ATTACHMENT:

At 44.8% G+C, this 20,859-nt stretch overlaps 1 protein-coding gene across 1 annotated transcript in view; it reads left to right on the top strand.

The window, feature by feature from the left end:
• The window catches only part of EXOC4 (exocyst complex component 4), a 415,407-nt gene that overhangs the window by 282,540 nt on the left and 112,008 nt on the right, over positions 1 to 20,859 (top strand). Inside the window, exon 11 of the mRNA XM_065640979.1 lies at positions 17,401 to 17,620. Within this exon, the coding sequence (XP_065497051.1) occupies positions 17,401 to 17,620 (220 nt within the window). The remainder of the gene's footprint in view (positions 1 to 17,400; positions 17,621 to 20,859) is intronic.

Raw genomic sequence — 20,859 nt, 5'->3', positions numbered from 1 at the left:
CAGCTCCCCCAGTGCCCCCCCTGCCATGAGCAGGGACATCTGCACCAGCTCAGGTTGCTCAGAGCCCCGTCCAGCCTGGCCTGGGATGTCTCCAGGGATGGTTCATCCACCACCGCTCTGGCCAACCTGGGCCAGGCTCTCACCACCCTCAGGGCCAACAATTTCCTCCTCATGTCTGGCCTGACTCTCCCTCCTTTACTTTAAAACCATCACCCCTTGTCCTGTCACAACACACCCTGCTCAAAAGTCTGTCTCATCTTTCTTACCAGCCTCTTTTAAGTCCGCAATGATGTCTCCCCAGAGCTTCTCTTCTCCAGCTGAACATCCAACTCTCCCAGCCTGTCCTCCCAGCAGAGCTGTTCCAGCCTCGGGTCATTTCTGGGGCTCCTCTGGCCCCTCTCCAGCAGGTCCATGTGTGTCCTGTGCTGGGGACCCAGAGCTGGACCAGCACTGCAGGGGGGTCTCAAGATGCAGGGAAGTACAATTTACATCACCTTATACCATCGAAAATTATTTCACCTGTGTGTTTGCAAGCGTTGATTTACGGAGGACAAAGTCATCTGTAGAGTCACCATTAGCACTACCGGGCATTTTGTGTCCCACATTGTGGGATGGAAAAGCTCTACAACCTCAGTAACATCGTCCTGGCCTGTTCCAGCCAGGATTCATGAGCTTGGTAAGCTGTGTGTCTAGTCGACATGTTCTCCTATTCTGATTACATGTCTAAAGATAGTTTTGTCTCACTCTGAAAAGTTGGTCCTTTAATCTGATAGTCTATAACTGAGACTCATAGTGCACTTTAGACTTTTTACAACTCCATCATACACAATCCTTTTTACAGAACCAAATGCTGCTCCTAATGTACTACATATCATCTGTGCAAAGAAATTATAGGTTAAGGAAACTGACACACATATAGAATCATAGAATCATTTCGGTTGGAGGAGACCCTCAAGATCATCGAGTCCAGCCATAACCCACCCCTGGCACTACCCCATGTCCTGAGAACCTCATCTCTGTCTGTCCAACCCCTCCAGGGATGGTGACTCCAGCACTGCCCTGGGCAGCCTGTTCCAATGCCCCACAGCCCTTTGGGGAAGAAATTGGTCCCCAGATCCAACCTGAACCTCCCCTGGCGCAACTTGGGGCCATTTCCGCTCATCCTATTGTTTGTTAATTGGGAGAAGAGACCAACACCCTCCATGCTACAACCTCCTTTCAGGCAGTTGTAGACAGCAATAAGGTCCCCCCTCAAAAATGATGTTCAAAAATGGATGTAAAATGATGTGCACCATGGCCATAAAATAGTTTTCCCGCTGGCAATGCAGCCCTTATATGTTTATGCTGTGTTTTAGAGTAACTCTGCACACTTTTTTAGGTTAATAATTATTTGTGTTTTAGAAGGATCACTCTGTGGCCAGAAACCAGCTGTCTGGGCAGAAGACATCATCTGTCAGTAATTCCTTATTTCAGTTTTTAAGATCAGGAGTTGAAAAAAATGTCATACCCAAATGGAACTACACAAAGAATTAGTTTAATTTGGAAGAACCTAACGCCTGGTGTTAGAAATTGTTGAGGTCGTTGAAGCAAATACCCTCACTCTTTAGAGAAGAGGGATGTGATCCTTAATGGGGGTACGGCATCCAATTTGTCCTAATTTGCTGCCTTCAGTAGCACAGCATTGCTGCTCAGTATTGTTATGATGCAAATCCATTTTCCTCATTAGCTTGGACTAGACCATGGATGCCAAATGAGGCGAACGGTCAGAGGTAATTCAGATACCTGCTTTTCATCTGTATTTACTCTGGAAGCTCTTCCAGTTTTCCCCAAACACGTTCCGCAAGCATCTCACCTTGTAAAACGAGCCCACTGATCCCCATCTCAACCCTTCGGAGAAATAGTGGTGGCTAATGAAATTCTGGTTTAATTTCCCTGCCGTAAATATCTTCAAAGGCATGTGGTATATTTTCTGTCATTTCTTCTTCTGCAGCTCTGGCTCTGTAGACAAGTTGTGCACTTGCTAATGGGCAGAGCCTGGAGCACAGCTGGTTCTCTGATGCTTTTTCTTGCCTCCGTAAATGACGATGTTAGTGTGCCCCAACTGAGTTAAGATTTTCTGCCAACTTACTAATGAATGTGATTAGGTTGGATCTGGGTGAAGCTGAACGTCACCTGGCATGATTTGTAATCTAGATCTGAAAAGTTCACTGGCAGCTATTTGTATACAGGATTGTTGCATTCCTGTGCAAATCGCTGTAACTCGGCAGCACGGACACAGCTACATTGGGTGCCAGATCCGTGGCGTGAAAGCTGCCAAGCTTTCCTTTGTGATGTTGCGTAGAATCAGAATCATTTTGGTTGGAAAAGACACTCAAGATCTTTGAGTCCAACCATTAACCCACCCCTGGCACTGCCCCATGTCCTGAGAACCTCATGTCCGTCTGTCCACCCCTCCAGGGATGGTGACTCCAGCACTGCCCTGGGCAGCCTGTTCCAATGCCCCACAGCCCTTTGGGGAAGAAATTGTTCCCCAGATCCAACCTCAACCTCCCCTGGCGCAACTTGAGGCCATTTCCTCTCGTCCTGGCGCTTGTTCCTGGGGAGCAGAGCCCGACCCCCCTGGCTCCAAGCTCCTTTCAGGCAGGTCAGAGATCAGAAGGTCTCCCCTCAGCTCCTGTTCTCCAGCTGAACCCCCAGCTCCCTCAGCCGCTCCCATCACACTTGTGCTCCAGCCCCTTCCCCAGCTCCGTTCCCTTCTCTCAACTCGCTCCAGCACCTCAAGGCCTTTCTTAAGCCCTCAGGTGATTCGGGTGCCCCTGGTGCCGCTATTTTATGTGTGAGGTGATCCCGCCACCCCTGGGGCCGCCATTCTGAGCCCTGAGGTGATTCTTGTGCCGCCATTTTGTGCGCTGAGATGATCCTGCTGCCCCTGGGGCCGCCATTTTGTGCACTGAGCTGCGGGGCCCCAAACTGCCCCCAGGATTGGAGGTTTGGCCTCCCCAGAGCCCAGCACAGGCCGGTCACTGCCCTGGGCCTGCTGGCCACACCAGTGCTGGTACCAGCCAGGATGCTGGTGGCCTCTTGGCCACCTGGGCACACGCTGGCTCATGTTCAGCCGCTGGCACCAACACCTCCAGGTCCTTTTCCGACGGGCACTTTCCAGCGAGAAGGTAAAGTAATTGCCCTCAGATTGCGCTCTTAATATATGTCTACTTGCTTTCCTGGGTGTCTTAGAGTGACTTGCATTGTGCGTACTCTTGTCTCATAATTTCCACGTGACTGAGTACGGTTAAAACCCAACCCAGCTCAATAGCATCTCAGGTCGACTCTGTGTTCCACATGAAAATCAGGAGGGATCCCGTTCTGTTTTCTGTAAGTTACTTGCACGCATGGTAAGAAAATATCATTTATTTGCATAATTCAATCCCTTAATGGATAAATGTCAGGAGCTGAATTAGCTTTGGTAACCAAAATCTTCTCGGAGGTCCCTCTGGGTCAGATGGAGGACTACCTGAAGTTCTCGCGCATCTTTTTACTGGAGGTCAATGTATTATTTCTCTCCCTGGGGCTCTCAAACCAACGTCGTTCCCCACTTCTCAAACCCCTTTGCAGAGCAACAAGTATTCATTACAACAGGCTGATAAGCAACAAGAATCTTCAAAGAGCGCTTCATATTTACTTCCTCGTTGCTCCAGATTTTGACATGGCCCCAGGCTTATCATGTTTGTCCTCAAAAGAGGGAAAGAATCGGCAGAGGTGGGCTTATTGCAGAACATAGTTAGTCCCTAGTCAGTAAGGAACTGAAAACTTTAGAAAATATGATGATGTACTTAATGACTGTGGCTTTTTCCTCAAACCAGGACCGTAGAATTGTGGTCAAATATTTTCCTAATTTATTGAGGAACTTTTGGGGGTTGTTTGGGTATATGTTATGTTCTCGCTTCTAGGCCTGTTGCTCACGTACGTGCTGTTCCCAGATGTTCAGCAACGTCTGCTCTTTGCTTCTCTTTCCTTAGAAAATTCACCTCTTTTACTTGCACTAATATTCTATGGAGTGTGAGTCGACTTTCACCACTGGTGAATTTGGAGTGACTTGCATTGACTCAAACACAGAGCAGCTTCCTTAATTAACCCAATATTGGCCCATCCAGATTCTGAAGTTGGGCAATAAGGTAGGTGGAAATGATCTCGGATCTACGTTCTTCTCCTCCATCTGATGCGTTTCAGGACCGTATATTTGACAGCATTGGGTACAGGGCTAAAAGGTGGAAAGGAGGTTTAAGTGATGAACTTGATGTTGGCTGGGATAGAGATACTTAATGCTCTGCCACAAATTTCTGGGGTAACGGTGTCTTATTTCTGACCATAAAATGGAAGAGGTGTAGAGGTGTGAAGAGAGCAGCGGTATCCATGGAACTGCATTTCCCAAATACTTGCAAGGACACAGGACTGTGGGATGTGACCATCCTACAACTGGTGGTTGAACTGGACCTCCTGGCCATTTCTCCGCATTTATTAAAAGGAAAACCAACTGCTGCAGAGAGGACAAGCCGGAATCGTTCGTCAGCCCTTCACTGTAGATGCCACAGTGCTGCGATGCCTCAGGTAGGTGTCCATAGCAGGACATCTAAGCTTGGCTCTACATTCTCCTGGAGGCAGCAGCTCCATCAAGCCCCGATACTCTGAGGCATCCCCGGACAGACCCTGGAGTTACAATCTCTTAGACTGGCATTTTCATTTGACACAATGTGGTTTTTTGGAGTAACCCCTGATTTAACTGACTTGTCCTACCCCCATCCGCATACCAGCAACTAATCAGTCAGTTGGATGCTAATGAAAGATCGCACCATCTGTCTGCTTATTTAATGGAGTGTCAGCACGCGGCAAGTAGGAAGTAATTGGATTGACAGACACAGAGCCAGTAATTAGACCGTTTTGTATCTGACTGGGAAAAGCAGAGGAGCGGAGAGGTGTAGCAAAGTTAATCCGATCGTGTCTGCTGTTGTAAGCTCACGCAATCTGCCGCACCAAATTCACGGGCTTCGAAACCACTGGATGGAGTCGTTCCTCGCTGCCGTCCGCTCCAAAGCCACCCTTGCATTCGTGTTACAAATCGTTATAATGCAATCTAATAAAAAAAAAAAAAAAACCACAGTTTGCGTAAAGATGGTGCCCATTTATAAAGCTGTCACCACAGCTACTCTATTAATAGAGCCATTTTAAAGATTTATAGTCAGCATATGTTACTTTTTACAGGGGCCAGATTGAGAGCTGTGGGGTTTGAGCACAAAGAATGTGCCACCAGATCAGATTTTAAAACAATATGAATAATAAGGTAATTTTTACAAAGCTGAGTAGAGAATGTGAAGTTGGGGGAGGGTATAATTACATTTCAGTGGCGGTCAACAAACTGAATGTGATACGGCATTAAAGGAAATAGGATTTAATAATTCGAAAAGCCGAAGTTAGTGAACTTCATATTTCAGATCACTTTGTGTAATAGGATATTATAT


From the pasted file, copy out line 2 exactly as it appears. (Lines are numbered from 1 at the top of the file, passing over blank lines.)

The window, feature by feature from the left end: